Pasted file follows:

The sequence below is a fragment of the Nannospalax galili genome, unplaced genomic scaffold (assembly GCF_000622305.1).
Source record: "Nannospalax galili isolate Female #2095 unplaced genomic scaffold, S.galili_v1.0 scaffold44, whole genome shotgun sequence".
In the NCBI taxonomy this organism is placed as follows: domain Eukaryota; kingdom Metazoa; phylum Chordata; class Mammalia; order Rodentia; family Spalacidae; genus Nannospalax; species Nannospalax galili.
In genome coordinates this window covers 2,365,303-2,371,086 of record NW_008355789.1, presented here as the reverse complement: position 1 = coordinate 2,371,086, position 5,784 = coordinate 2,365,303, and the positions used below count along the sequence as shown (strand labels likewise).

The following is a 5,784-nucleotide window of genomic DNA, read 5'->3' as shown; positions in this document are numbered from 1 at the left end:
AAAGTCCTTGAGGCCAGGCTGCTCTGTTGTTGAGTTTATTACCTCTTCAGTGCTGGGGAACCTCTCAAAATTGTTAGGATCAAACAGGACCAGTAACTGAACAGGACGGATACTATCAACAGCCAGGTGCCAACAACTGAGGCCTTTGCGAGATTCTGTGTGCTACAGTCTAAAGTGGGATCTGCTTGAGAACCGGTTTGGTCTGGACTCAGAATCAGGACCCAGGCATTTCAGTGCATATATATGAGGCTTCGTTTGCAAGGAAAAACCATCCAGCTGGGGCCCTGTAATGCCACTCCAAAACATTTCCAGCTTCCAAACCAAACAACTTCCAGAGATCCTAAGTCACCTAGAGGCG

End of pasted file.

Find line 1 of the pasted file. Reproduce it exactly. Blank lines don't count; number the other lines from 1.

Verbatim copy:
The sequence below is a fragment of the Nannospalax galili genome, unplaced genomic scaffold (assembly GCF_000622305.1).